Our home is too quiet. My sister and her family made the trek from south of Houston across Texas to spend the long weekend with us in Fort Davis, and left early in the week to head back home. We squeezed as much West Texas into those few days as we could.
On Saturday, we ventured down south to Big Bend National Park. My Houston people had never been to Big Bend, and the weather was perfect for a visit. Our first stop was Terlingua so they could check out the Ghost Town during the daylight hours.
We ate our picnic lunch (leftover Thanksgiving ham sandwiches) at the shaded picnic area across from the Terlingua Trading Company, and did a little shopping before heading to the park, where my just-turned-five-year-old niece wanted to “climb a mountain.”
Entering the park, we were met with “Campgrounds Full” signs, which wasn’t a surprise for Thanksgiving weekend. We decided that for a one-day visit, we’d head straight to Santa Elena Canyon. I have never seen the parking lot for Santa Elena Canyon so packed with cars and visitors as it was.
The last time my husband and I visited the canyon, we were able to walk directly to the path that led up to the lookout.
Apparently, the river was high because people were taking off their shoes and socks, rolling up their pants and wading through knee-high water to get to the steep muddy bank that led to the pathway.
Those folks that went up to the lookout had to climb up the muddy embankment, many of them boosted by the people behind them. We decided we didn’t need to see the canyon from up there and kept our shoes on and clothes dry. After throwing rocks to Mexico, we decided to head to the next attraction.
Next on our one-day adventure through just a smidgen of Big Bend National Park was a visit to Luna’s Jacal. Located at the edge of Alamo Creek, (I’ve only seen the creek dry) is a small home built of stone, earth and ocotillo cactus stalks by a farmer named Gilberto Luna. Local legend is that Luna outlived 11 wives, sired 30 children and raised 54, and was in his late 90s when he finally moved in with his grandchildren in Fort Stockton. His decedents still live in Alpine. Other sources say that he lived in his jacal until he died at about 109, and that he lived peacefully with the Comanche Indians in the area.
When we visited Luna’s Jacal about five years ago, it was a remarkably smooth drive down about 23 miles of dirt road. Not so anymore. There were lots of washed out portions of Maverick Road where seasonal creeks roared through during monsoon season and moved the earth, and we understood why the signs recommended four-wheel-drive. We miraculously made the drive unscathed in my brother-in-law’s low-profile sedan, but if you’re headed down south for a visit, be aware.
Dinner at the Starlight Theater is a must, and it never disappoints. We arrived at about 4:40 p.m., with doors opening at 5 p.m. for dinner.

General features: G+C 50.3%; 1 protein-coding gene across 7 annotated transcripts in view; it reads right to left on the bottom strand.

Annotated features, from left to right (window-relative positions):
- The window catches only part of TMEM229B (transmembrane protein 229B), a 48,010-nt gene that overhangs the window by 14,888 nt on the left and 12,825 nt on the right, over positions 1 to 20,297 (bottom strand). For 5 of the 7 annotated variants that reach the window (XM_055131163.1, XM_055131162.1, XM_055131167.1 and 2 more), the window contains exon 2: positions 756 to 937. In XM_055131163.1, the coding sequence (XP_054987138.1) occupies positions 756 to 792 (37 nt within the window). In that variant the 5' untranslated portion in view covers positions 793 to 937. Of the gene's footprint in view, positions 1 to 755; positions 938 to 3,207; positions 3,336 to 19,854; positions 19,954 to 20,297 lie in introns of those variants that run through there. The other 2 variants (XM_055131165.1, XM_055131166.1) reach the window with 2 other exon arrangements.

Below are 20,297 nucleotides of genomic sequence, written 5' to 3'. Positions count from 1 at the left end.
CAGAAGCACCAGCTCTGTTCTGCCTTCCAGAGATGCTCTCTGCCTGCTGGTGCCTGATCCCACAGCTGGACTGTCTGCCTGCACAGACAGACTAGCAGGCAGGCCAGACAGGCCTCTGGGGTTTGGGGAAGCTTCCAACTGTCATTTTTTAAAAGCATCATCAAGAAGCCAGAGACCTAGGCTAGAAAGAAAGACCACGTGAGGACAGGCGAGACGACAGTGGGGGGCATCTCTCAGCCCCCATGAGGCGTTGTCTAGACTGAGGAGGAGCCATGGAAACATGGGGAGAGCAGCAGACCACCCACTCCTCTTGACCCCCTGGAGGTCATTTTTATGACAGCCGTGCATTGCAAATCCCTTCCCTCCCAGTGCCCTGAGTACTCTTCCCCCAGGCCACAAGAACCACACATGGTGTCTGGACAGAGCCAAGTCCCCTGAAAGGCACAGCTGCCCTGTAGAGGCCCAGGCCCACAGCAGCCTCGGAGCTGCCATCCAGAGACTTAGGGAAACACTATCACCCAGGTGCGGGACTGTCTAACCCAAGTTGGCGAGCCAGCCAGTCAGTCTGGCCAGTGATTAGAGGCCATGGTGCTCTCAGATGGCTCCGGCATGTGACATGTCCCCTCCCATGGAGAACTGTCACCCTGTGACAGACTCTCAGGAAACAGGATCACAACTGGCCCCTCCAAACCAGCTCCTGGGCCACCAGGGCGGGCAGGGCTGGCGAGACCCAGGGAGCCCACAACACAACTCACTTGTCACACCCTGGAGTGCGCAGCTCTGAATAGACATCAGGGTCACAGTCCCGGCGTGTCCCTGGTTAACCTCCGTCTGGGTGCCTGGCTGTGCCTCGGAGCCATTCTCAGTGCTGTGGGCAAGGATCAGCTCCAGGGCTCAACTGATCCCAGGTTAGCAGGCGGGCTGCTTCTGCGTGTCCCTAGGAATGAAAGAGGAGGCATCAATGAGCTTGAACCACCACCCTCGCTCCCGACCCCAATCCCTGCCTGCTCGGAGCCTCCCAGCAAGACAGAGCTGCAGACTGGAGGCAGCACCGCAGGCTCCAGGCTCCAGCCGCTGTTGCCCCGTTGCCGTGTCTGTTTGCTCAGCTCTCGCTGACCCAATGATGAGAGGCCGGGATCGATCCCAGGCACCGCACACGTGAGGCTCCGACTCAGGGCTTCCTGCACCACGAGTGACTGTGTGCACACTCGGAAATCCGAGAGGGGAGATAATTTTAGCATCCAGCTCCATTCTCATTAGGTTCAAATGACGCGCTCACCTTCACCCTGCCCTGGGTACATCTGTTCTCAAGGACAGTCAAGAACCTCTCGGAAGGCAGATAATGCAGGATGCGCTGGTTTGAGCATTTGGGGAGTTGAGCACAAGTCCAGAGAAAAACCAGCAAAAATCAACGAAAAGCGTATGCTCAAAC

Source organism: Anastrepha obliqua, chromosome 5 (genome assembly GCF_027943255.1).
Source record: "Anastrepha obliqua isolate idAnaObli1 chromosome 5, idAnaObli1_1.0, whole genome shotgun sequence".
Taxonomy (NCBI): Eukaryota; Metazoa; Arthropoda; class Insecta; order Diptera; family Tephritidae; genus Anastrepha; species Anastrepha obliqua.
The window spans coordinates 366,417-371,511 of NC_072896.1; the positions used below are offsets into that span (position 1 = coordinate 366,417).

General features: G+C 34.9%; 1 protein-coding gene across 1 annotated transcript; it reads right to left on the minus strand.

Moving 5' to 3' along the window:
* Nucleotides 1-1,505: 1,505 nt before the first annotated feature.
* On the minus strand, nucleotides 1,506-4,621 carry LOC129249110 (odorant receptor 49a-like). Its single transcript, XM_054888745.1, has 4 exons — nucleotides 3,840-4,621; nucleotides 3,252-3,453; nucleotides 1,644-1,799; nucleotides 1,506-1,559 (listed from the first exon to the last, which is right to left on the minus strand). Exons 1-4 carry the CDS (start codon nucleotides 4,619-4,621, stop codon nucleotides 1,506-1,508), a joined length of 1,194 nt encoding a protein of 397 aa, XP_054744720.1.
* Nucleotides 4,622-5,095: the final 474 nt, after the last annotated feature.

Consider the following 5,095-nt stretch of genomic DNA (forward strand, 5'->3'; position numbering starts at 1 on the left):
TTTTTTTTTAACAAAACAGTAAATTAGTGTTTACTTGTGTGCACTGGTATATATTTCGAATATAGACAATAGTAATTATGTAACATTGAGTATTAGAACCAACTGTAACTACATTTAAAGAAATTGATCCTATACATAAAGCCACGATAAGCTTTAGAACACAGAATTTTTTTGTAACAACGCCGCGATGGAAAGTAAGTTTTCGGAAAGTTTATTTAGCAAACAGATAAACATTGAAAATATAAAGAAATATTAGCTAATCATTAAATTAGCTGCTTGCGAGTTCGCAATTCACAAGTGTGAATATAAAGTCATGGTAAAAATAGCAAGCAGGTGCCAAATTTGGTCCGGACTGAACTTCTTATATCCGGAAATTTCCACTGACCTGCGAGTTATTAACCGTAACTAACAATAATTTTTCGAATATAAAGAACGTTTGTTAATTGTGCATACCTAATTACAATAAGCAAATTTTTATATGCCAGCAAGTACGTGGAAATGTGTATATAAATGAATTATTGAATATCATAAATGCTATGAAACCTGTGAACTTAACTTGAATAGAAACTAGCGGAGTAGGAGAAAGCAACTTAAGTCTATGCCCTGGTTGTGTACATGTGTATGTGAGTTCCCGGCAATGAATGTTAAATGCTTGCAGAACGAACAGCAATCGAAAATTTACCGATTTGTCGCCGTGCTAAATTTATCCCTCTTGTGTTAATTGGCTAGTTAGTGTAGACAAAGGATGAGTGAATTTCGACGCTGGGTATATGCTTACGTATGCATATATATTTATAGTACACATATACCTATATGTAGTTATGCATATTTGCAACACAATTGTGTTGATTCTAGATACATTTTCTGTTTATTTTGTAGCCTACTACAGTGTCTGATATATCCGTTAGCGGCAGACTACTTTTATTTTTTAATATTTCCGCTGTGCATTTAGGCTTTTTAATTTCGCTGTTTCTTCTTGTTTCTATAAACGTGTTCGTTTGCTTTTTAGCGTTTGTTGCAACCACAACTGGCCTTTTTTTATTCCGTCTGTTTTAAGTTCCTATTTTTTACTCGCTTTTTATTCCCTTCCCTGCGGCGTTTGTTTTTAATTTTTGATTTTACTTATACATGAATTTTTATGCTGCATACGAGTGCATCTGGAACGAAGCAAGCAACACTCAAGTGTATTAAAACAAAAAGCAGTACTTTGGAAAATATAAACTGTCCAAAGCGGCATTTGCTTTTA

We were among the first seated, and the restaurant was filled in no time. We saw two different groups that we’d run into at the canyon and the jacal during the day. It’s so funny that Big Bend National Park is such a small world.
I made a big pot of Terlingua Chili the week before, so I’d had my chili fill for a little while and ordered the big salad with a grilled chicken breast and creamy dill dressing.
My husband had a Terlingua Chili cheeseburger with an egg. My mountain-climbing niece ate all of her grilled cheese and French fries, and some of my enormous salad. My brother-in-law had the quail with blueberry sauce, and my sister had a bowl of Terlingua Chili because well, she was in Terlingua.
We’re already planning their next visit so they can experience a little more of the Big Bend. In the meantime, here’s a taste of Terlingua you can make wherever you live…
One Version of Terlingua Chili
(rumor has it this was The Original Recipe)
- 2 lb. very lean ground beef (I use round steak and cut it into small cubes)
- 7 tablespoons chili powder
- 1 tablespoon ground cumin
- 2 teaspoons paprika
- 1 white onion, finely chopped
- 2 teaspoons salt
- 1-1/2 teaspoons ground cayenne pepper
- 2 tablespoons masa
- 1 (8 oz.) can tomato sauce
Brown beef and drain. Stir in tomato sauce and 2 cans of water. Mix in all ingredients except cayenne pepper and masa. Simmer 30 minutes to one hour, until the meat is tender and flavors have blended. Add as much pepper as desired, and add a little water here and there if it gets too thick. The longer and slower you cook your chili, the more tender the meat will be. Mix masa and ¼ cup warm water and add to chili and stir well. Simmer another 30 minutes… just be sure and add your masa during the last 30 minutes of simmering.